“So, could you please tell us what you saw?” Detective Shein asked the boys.

“We saw a man swinging a bat at a tree, when he stopped the body fell over and he hit it a couple of more times and then wiped the bat off on the person’s clothes and walked off toward the town.” Michael said.

“And where were you when you saw this happen.” She asked them again.

“In our tree house, it was really scary; we had to sit up there for a while to make sure he didn’t come back.” Danny said.

“Could you show me where your tree house is?” Detective Shein asked them both with a little smile.

“Sure it’s down the path there.” Danny said.

The boys led the two detectives down the path and then pointed out their tree house. “Great, no friggin’ way am I climbing up there.” Detective Marks said.

“Could one of you show me how to get up there please?” Detective Shein smiled at the boys, at which both of them almost ran at the tree and started climbing up it. She followed them quickly and when they opened the trap door and climbed up into the tree house, she stuck her head in and looked around. Then she reached down and the two boys stared wide-eyed as she placed her holstered gun on the floor of the tree house. She squeezed up into the boys little getaway and smiled, the two boys were overwhelmed with the perfume she was wearing. At thirteen and fourteen their hormones were raging. “This is great guys,” she smiled at them. Looking out the little windows on her hands and knees, they couldn’t take their eyes off her butt. She looked out all four of the windows ending up at the one that looked at where the murder had taken place. “So this is where you were when you saw it?” she asked.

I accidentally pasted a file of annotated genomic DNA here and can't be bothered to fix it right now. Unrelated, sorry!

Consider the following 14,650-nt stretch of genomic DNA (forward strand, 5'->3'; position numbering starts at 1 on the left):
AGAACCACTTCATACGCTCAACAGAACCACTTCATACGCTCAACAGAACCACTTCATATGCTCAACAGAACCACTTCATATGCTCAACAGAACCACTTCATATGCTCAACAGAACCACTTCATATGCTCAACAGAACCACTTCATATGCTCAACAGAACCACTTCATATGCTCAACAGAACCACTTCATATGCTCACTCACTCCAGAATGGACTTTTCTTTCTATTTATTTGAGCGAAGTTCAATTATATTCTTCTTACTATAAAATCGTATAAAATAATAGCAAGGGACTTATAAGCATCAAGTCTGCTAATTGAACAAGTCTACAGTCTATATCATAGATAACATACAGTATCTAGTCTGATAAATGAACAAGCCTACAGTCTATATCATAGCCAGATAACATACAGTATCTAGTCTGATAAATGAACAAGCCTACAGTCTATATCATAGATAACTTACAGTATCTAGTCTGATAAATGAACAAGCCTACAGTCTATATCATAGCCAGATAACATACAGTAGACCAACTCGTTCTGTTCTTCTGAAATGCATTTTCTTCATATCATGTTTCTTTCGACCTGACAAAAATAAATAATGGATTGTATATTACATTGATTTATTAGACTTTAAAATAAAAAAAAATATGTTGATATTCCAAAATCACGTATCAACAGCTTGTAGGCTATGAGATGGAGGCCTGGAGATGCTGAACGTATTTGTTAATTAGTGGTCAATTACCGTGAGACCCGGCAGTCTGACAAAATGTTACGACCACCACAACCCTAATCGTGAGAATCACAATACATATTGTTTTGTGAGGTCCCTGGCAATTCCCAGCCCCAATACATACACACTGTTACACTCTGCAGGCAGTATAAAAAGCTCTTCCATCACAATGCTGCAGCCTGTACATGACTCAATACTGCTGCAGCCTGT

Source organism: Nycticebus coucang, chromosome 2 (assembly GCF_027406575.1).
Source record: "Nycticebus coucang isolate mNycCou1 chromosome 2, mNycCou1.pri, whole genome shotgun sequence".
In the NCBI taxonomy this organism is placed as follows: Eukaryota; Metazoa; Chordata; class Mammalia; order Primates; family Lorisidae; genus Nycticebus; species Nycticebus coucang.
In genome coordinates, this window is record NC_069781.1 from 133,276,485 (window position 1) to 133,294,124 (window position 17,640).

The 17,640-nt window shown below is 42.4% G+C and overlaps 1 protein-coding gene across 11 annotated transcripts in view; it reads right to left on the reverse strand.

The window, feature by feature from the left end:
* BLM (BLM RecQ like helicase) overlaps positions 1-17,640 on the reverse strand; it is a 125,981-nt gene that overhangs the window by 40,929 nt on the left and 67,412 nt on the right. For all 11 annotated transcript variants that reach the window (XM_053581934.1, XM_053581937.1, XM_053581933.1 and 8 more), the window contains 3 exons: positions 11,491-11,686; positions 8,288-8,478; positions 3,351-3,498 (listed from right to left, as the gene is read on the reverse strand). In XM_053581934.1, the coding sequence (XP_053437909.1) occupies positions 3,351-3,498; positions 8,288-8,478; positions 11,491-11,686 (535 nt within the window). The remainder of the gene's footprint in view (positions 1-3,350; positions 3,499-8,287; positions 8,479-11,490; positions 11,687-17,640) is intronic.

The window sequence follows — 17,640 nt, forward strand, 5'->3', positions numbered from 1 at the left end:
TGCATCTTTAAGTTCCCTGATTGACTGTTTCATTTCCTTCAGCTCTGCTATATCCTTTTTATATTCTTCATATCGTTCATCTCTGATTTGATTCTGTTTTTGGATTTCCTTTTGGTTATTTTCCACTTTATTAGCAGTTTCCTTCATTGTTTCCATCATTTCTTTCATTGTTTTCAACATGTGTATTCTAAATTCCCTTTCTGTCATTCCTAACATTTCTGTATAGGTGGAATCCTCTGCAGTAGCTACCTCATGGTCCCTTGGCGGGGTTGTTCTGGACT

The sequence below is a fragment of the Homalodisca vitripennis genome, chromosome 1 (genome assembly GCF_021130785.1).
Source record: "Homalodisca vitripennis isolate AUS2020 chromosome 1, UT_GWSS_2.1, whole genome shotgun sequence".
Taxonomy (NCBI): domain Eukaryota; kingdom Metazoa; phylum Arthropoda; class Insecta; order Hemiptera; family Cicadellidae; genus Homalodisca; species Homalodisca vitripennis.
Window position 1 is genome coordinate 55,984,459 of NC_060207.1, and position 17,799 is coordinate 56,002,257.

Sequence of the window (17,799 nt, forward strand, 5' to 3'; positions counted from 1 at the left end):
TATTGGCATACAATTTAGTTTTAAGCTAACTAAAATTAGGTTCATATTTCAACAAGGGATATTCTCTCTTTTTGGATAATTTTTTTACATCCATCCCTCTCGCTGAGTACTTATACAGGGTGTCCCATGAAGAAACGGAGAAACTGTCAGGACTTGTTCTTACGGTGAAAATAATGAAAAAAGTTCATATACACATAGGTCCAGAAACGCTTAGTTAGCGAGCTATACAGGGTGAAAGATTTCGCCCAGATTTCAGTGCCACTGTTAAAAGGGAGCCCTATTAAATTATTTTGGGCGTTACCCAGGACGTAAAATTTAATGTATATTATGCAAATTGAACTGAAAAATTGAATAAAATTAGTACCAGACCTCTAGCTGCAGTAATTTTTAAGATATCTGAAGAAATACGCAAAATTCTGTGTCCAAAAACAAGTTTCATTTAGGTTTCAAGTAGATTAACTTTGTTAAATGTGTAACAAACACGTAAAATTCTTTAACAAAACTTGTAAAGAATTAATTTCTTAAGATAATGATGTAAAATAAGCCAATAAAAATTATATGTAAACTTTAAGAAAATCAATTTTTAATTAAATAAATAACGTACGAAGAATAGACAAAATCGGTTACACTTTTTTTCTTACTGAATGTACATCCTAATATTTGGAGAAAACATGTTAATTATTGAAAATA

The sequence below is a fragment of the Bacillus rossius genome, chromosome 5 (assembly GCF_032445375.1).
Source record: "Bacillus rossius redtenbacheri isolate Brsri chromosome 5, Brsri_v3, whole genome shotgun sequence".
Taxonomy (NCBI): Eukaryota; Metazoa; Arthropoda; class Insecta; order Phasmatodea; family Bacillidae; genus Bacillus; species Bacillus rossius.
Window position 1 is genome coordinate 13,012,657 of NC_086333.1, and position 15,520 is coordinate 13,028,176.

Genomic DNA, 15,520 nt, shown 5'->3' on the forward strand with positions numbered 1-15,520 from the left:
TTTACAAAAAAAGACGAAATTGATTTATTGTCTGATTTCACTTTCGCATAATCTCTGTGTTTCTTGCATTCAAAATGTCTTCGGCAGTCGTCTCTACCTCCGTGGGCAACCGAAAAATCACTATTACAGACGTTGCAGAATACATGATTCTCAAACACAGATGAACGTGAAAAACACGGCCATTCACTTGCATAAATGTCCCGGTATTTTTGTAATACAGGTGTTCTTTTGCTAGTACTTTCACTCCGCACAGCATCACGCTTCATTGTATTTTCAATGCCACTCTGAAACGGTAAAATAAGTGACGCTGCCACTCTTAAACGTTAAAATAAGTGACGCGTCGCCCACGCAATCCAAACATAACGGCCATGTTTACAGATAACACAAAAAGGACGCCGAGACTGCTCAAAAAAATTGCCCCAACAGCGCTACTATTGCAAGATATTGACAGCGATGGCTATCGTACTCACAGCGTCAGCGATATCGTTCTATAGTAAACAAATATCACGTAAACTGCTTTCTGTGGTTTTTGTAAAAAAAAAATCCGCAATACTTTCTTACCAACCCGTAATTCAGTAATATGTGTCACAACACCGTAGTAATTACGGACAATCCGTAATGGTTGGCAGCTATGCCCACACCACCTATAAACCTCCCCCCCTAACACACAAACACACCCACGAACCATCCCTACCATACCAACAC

“Yeah, we were making sure that no one had followed us.” Michael said. “That’s when I saw the man swinging the bat.”

“Ok,” She turned around and then sat down crossed legged on the floor. “So what happened after that, Oh, and you can call me Sarah.”

“Well we watched him for a little bit and then he stopped, that was when the body fell over and he hit it on the head a couple more times.” Michael said with a dumb grin on his face, just like the one Danny had.

“Then he wiped the bat off on their clothes,” Danny added, “and he walked off towards the town.”

“Sarah, why would somebody do that, and then just walk away?” Michael asked her.

“Well, I don’t know. That’s what we have to figure out; it’s kind of like a puzzle.” She answered. Turning back to the window she pulled out a long thin flashlight and checked that it worked and then reached into a jacket pocket and pulled out a phone. She hit a couple of buttons and spoke into it. “Murphy, are you there.

A couple of seconds later a voice came back “Yes, what do you need Sarah.”

“Look into the trees to the west, do you see my light?” She asked the voice, shining her flashlight out the window.

“No, where are you?” the voice asked.

“Sarah, the sun’s behind us, this might work better.” Danny said.